With more spending likely coming from Washington on traditional infrastructure, social programs, and climate initiatives—on top of trillions in COVID-19 relief and many years of bipartisan deficit spending—the ramifications of ever-increasing federal debt are on the minds of investors.
Our view about this uncomfortable topic hasn’t changed since we wrote about it late last year: The more that debt mounts over the longer term, and the more that the debt-to-GDP ratio continues to rise, the more the U.S. government and taxpayers will enter uncharted territory. It’s unclear to us where the tipping point is between manageable and unmanageable debt loads. So far, markets are behaving as though any tipping point is a long way off.
The federal debt burden has risen since the Great Recession, and is projected to surge after 2030
U.S. federal debt held by the public as a % of GDP (actual and projected)
Debt service costs low for now
There are numerous risks associated with high debt loads, which we address below. But it’s important to consider those risks are unlikely to manifest in the near term—or even this decade, primarily because the interest costs associated with servicing the federal debt are relatively low and manageable.
Debt servicing costs actually declined last year, despite total outstanding debt surging higher due to COVID-19 spending, because a portion of the debt was refinanced. There are still government bonds carrying much higher coupons that are maturing and being refinanced at today’s ultralow rates. This is akin to refinancing a mortgage at a lower interest rate—the monthly payment decreases.
The Congressional Budget Office (CBO), tasked with monitoring and reporting on the deficit and long-term debt, among its other duties, forecasts that debt servicing costs are set to remain low for much of this decade.
While the CBO’s latest debt projections, from March of this year, factor in trillions in COVID-19 spending, they don’t include trillions in new spending Washington is contemplating for infrastructure, social programs, and climate initiatives. Because of this additional spending, we think deficits would increase beyond the CBO’s latest projections—at least to some degree—despite the “pay-fors” (revenue offsets) that are included and economic stimulus that should result.
Greater risks after 2030
Regardless of the final price tag for these new spending initiatives—it’s increasingly looking like it will be lower than the roughly $4.5 trillion on the table now—the federal debt burden has the potential to deteriorate and become problematic after 2030 unless Washington changes its ways.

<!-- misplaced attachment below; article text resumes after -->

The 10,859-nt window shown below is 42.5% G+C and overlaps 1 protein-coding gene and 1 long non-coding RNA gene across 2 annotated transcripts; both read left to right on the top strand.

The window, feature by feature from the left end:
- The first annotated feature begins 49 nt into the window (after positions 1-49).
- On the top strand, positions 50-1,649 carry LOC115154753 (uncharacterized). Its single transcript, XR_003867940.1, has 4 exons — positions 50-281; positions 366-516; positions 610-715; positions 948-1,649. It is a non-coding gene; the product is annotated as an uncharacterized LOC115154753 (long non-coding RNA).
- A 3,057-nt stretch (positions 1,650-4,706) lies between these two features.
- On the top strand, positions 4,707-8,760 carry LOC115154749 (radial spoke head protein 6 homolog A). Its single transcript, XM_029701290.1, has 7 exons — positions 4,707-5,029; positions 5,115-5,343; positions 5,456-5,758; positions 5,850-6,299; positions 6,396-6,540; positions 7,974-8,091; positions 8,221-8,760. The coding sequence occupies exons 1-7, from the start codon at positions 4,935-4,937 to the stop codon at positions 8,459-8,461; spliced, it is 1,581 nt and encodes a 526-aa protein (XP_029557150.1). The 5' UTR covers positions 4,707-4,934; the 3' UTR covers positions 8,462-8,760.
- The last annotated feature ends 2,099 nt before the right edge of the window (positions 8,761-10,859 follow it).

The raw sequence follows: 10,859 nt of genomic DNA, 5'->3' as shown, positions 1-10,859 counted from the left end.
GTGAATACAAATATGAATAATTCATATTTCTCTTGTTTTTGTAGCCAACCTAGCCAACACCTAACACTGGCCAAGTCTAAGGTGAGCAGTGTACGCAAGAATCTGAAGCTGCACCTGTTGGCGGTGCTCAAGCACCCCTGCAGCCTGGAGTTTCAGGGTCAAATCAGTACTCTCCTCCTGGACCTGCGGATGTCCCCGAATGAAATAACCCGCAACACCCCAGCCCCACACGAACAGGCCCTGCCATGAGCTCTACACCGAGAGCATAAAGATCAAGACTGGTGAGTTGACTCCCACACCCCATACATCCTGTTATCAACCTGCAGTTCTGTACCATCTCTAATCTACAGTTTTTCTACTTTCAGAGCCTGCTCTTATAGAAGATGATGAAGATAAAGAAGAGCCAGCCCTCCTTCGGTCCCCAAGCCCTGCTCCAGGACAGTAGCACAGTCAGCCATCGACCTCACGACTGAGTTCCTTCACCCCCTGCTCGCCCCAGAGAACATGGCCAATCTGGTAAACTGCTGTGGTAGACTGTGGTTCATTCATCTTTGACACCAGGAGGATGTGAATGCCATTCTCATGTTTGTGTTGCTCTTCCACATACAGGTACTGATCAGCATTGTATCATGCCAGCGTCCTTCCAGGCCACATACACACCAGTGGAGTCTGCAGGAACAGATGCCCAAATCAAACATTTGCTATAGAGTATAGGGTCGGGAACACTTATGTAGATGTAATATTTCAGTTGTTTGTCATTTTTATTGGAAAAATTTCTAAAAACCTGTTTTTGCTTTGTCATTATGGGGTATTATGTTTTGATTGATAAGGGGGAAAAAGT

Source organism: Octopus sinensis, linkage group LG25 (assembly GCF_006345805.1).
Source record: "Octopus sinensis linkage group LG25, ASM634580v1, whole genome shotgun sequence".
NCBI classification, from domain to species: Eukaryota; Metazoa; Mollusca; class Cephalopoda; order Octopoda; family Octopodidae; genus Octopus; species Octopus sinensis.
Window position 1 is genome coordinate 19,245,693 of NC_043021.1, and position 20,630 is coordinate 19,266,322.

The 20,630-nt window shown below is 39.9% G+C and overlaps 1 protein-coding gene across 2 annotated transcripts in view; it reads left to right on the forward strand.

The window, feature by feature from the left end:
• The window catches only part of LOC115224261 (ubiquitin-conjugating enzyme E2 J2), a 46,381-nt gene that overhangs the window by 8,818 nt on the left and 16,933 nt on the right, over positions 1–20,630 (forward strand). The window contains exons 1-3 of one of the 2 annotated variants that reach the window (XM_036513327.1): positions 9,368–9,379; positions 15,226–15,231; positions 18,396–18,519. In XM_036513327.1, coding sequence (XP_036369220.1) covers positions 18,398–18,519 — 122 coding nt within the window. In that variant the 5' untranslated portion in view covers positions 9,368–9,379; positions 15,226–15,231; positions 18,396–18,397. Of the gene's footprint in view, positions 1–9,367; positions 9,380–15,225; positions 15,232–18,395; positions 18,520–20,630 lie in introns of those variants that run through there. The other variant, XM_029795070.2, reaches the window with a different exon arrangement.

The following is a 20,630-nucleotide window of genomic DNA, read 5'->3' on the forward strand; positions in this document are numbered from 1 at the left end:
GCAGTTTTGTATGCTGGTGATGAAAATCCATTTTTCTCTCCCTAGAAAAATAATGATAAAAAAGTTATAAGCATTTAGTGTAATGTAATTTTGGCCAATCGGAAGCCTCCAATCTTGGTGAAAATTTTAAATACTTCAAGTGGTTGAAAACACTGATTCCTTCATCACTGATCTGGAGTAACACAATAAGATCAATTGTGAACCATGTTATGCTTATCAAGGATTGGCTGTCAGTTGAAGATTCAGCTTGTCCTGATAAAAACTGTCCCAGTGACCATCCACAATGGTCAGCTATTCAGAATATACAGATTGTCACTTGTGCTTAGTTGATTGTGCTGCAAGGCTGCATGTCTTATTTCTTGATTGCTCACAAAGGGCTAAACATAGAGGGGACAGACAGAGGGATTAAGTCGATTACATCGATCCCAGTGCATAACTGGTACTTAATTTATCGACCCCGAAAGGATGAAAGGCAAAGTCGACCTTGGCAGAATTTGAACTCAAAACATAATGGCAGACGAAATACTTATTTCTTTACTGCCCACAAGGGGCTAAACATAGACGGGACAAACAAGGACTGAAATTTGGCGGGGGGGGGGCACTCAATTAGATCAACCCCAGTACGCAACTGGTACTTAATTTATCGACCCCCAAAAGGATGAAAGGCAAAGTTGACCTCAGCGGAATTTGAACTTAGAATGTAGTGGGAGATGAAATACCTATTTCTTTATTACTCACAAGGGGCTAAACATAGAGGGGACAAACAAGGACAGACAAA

As the charts show, the CBO projects interest costs will become a much higher share of the annual deficit and will rise meaningfully as a proportion of GDP. (The CBO’s projections are highly dependent on its interest rate and GDP assumptions: 10-year Treasury yield averages 3.0 percent from 2026 through 2031, rising steadily thereafter reaching 4.9 percent by 2051. GDP growth averages 1.6 percent from 2021 through 2051.)
Interest costs are projected to become a greater share of the deficit and rise meaningfully
U.S. annual federal deficit by category as a % of GDP (actual and projected)
U.S. federal outlays by component category as a % of GDP (actual and projected)
Source - RBC Wealth Management, Congressional Budget Office “The 2021 Long-Term Budget Outlook,” March 2021
Following are the potential long-term consequences of the ever-increasing federal debt load that we think are most likely to unfold:
- Suppressed interest rates – The Fed has the incentive to keep interest rates low, which would further burden savers and fixed income investors. According to RBC Global Asset Management, while interest rates will likely rise over time, they will need to be suppressed, given that public debt loads will likely remain high and given there is no painless way to pay down those debts.
- Higher tax burdens – The government’s ability to cut taxes would be more limited, and there would be a greater potential for sweeping tax hikes on individuals and corporations. Taxes could certainly rise between now and the long term.
- Less flexibility with spending – The government’s ability to spend on desirable programs, emergencies, and economic stimulus would be more limited.
- Weakened social safety net – Medicare and Medicaid benefits could be scaled back, as could Social Security payments. These programs represent a growing and significant portion of the projected non-interest spending over time, according to the CBO.
- Reduced economic growth – Japan is a case in point. Its debt-to-GDP ratio has hovered above 200 percent for 10 years. Japan’s real GDP averaged only 1.3 percent growth per year from 2010 through 2019, whereas the U.S. averaged 2.3 percent growth. We think Japan’s high debt load is one of the main reasons for its sluggish economic performance, along with demographic challenges.
There are additional, long-term debt-related risks the CBO lists in its analysis such as the loss of confidence in the dollar as the world’s reserve currency; the potential for difficulty in financing debt in international markets, which could lead to higher interest rates and expense; inflationary pressures; and a fiscal crisis. However, the CBO acknowledges that financial markets are not currently sending signals these risks are of concern.
Low rates for longer
From a pure “balance sheet” perspective, we believe higher federal debt loads are manageable in the near and intermediate term, but pose longer-term threats. At a minimum, the debt dilemma is a powerful incentive for policymakers to further suppress interest rates. This is a key reason we recommend investors consider strategies for a low interest rate environment that may linger for much longer than one might think is reasonable.